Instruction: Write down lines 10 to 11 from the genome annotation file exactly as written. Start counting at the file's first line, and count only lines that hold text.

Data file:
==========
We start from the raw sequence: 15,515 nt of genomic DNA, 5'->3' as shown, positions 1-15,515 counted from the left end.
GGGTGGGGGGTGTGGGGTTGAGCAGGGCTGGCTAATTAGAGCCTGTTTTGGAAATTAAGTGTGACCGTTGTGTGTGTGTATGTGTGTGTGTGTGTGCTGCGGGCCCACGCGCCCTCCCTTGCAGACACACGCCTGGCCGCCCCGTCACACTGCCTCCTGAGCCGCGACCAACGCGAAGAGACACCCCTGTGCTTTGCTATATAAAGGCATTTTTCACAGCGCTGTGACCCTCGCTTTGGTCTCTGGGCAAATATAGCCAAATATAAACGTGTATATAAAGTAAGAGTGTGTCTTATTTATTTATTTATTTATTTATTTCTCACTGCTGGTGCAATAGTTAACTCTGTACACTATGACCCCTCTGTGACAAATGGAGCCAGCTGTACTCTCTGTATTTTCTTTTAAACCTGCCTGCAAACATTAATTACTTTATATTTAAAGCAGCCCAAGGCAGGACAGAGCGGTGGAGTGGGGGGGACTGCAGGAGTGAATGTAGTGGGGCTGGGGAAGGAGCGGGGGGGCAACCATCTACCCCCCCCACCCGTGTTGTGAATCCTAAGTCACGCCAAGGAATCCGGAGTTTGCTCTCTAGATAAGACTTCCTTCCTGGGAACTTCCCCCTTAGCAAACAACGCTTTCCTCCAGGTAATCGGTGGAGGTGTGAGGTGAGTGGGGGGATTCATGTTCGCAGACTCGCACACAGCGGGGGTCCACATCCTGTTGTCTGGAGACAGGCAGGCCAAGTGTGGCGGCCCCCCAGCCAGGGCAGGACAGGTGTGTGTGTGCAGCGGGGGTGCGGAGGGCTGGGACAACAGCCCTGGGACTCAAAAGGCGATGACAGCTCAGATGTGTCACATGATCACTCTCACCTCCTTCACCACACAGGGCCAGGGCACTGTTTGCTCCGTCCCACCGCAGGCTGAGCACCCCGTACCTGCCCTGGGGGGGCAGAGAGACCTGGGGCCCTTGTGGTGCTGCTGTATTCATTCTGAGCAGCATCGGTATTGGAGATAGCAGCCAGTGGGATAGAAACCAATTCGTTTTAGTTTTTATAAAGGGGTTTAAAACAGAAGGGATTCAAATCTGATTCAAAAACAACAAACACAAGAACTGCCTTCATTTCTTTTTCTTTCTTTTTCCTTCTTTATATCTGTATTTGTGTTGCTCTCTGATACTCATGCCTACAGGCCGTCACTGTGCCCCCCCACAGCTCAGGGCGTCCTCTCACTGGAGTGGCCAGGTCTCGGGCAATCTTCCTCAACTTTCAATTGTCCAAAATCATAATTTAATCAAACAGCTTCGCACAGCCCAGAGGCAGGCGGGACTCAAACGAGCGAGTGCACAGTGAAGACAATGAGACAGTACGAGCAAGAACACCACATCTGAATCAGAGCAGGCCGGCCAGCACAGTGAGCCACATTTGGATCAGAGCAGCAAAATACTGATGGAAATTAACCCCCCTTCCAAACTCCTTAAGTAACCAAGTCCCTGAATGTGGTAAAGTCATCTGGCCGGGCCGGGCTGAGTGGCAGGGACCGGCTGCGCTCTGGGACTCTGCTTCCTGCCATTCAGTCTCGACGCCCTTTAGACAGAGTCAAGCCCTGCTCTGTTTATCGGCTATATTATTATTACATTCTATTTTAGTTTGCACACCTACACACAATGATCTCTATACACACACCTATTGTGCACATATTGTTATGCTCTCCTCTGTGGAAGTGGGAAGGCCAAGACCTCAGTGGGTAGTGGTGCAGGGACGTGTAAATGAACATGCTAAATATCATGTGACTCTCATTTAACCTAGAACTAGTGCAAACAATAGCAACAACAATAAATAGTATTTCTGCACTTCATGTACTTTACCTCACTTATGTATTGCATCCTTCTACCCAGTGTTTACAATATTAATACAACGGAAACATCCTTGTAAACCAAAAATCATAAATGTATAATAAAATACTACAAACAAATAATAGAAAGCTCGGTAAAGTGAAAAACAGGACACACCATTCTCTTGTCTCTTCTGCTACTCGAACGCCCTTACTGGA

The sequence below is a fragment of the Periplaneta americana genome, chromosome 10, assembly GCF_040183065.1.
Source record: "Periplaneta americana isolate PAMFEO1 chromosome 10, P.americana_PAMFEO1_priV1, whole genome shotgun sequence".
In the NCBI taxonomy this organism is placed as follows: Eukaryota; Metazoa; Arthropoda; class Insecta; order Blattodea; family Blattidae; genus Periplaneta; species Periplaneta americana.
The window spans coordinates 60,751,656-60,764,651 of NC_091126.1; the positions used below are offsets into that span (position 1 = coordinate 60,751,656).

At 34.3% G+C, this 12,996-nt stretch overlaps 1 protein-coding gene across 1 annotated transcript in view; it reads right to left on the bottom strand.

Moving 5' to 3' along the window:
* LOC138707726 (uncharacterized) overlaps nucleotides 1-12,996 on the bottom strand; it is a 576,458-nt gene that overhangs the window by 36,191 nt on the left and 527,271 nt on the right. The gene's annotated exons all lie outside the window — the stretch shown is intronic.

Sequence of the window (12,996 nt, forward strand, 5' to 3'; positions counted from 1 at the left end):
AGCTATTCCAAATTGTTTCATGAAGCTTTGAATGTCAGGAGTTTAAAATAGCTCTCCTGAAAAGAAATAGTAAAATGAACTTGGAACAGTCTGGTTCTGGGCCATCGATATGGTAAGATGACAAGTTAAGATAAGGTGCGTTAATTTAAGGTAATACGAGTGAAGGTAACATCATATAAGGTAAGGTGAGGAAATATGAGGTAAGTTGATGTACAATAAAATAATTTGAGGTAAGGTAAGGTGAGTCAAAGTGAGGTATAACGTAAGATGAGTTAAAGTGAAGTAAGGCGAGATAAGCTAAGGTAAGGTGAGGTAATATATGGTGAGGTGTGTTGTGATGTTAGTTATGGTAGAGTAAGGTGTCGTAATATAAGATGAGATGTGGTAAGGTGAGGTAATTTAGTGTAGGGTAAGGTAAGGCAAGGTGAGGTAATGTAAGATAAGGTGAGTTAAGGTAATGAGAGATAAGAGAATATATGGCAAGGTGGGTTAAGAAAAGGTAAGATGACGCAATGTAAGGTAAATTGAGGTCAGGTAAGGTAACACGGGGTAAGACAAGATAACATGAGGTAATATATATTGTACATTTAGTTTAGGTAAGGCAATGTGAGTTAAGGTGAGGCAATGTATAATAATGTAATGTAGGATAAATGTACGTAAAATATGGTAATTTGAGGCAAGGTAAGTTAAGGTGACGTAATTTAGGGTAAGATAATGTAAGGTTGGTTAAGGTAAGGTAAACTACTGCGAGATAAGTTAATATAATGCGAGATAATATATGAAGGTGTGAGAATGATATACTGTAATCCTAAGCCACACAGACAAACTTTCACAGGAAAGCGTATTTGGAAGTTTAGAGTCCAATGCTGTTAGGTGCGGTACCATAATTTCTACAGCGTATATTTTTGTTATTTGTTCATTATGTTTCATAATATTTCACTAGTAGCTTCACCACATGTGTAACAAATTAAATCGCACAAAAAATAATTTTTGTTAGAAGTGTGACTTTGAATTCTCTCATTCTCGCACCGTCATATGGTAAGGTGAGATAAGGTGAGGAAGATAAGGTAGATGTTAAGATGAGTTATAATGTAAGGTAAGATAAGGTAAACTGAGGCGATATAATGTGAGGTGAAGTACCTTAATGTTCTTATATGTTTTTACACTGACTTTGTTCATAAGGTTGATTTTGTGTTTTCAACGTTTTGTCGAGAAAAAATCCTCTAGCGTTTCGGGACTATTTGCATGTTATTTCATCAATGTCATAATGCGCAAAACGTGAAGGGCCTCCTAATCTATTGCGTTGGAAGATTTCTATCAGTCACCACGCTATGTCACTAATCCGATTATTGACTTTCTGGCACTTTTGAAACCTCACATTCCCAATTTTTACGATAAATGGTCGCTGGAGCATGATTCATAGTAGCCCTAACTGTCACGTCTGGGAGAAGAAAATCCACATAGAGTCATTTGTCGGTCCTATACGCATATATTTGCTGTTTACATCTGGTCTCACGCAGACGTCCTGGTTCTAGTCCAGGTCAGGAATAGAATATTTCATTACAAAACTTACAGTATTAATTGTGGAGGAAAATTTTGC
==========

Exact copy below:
Sequence of the window (12,996 nt, forward strand, 5' to 3'; positions counted from 1 at the left end):
AGCTATTCCAAATTGTTTCATGAAGCTTTGAATGTCAGGAGTTTAAAATAGCTCTCCTGAAAAGAAATAGTAAAATGAACTTGGAACAGTCTGGTTCTGGGCCATCGATATGGTAAGATGACAAGTTAAGATAAGGTGCGTTAATTTAAGGTAATACGAGTGAAGGTAACATCATATAAGGTAAGGTGAGGAAATATGAGGTAAGTTGATGTACAATAAAATAATTTGAGGTAAGGTAAGGTGAGTCAAAGTGAGGTATAACGTAAGATGAGTTAAAGTGAAGTAAGGCGAGATAAGCTAAGGTAAGGTGAGGTAATATATGGTGAGGTGTGTTGTGATGTTAGTTATGGTAGAGTAAGGTGTCGTAATATAAGATGAGATGTGGTAAGGTGAGGTAATTTAGTGTAGGGTAAGGTAAGGCAAGGTGAGGTAATGTAAGATAAGGTGAGTTAAGGTAATGAGAGATAAGAGAATATATGGCAAGGTGGGTTAAGAAAAGGTAAGATGACGCAATGTAAGGTAAATTGAGGTCAGGTAAGGTAACACGGGGTAAGACAAGATAACATGAGGTAATATATATTGTACATTTAGTTTAGGTAAGGCAATGTGAGTTAAGGTGAGGCAATGTATAATAATGTAATGTAGGATAAATGTACGTAAAATATGGTAATTTGAGGCAAGGTAAGTTAAGGTGACGTAATTTAGGGTAAGATAATGTAAGGTTGGTTAAGGTAAGGTAAACTACTGCGAGATAAGTTAATATAATGCGAGATAATATATGAAGGTGTGAGAATGATATACTGTAATCCTAAGCCACACAGACAAACTTTCACAGGAAAGCGTATTTGGAAGTTTAGAGTCCAATGCTGTTAGGTGCGGTACCATAATTTCTACAGCGTATATTTTTGTTATTTGTTCATTATGTTTCATAATATTTCACTAGTAGCTTCACCACATGTGTAACAAATTAAATCGCACAAAAAATAATTTTTGTTAGAAGTGTGACTTTGAATTCTCTCATTCTCGCACCGTCATATGGTAAGGTGAGATAAGGTGAGGAAGATAAGGTAGATGTTAAGATGAGTTATAATGTAAGGTAAGATAAGGTAAACTGAGGCGATATAATGTGAGGTGAAGTACCTTAATGTTCTTATATGTTTTTACACTGACTTTGTTCATAAGGTTGATTTTGTGTTTTCAACGTTTTGTCGAGAAAAAATCCTCTAGCGTTTCGGGACTATTTGCATGTTATTTCATCAATGTCATAATGCGCAAAACGTGAAGGGCCTCCTAATCTATTGCGTTGGAAGATTTCTATCAGTCACCACGCTATGTCACTAATCCGATTATTGACTTTCTGGCACTTTTGAAACCTCACATTCCCAATTTTTACGATAAATGGTCGCTGGAGCATGATTCATAGTAGCCCTAACTGTCACGTCTGGGAGAAGAAAATCCACATAGAGTCATTTGTCGGTCCTATACGCATATATTTGCTGTTTACATCTGGTCTCACGCAGACGTCCTGGTTCTAGTCCAGGTCAGGAATAGAATATTTCATTACAAAACTTACAGTATTAATTGTGGAGGAAAATTTTGC